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|Subject: Re: Yesterday’s Damage? None to Bonds||Date: 5/9/2010 4:28 PM|
|Author: brucedoe||Number: 30790 of 34964|
I agree with you entirely. I wouldn't get involved in stocks except for the need to try to keep up with inflation.
Please note that that we have already had the BAC bond for 7 years and the GE bond for 6 years. The interest from these helped us during the bad times during the last decade. Our "safe" money is in CDs. Sadly our 6% and 6+% CDs are maturing and we are not going to be able to renew them at better than half the original rate. But are still getting the 5+% on the GE and BAC bonds.
My father was a CPA, and I know just enough about the theory of accounting to know that a company that is profitable in one theory of accounting may be losing money in another theory. This in fact happened to a company my father helped as a start up - Control Data. First they sold computers and booked the revenue, but, as time went on, gradually they didn't sell computers but leased them. Do you book the whole lease or do you prorate the revenue over the period of a lease? Well Control Data at the beginning of leasing just booked the whole lease and looked very profitable. When they converted to prorating revenue over the term of the lease, they went to steep loses. There are special terms for what I am talking about but I have long gone forgotten about them.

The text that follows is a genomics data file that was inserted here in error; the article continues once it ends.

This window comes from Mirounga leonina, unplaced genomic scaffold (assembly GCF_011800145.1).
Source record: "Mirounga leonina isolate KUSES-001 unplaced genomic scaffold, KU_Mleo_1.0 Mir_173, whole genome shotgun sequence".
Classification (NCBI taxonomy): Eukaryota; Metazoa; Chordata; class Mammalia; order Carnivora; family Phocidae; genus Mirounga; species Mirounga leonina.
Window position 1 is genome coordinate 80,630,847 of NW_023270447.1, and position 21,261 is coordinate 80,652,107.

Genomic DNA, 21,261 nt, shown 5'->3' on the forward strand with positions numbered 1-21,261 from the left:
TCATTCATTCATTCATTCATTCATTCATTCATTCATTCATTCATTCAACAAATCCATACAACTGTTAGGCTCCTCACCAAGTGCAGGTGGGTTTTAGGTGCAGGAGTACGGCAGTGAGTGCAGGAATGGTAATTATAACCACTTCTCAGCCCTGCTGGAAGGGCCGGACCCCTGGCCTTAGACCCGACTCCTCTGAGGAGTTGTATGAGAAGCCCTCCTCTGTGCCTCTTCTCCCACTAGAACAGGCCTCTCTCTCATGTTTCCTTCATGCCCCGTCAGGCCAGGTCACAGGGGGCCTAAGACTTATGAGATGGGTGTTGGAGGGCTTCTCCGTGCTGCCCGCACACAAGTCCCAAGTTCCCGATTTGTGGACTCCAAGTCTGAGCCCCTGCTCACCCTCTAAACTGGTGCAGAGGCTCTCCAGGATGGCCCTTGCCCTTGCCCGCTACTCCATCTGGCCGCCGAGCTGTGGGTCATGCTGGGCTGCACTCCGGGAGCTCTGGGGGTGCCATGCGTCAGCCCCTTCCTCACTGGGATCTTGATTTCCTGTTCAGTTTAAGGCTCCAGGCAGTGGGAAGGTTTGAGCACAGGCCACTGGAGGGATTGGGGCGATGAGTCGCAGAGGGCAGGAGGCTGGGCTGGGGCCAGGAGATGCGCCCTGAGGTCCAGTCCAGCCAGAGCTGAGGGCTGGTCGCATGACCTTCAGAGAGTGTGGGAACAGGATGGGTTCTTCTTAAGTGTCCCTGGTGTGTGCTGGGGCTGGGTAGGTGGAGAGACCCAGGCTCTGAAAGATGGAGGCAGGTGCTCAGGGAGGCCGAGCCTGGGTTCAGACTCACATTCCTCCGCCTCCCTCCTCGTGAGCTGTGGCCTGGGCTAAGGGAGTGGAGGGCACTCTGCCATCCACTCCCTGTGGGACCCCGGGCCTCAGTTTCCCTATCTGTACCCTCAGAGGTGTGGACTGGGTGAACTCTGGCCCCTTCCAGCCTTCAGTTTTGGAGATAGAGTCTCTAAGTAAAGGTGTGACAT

I also ran into this when I was working for pay. We had an open order to buy, say, up to five computers over the next five years. Our accounting department wanted us to come up with the whole sum the first year! There was no way we could do that. It was hard work to get them to let us just pay for the computers as we acquired them. We just didn't want to go through the bidding process five times and maybe lose some benefit of a bid for a group.
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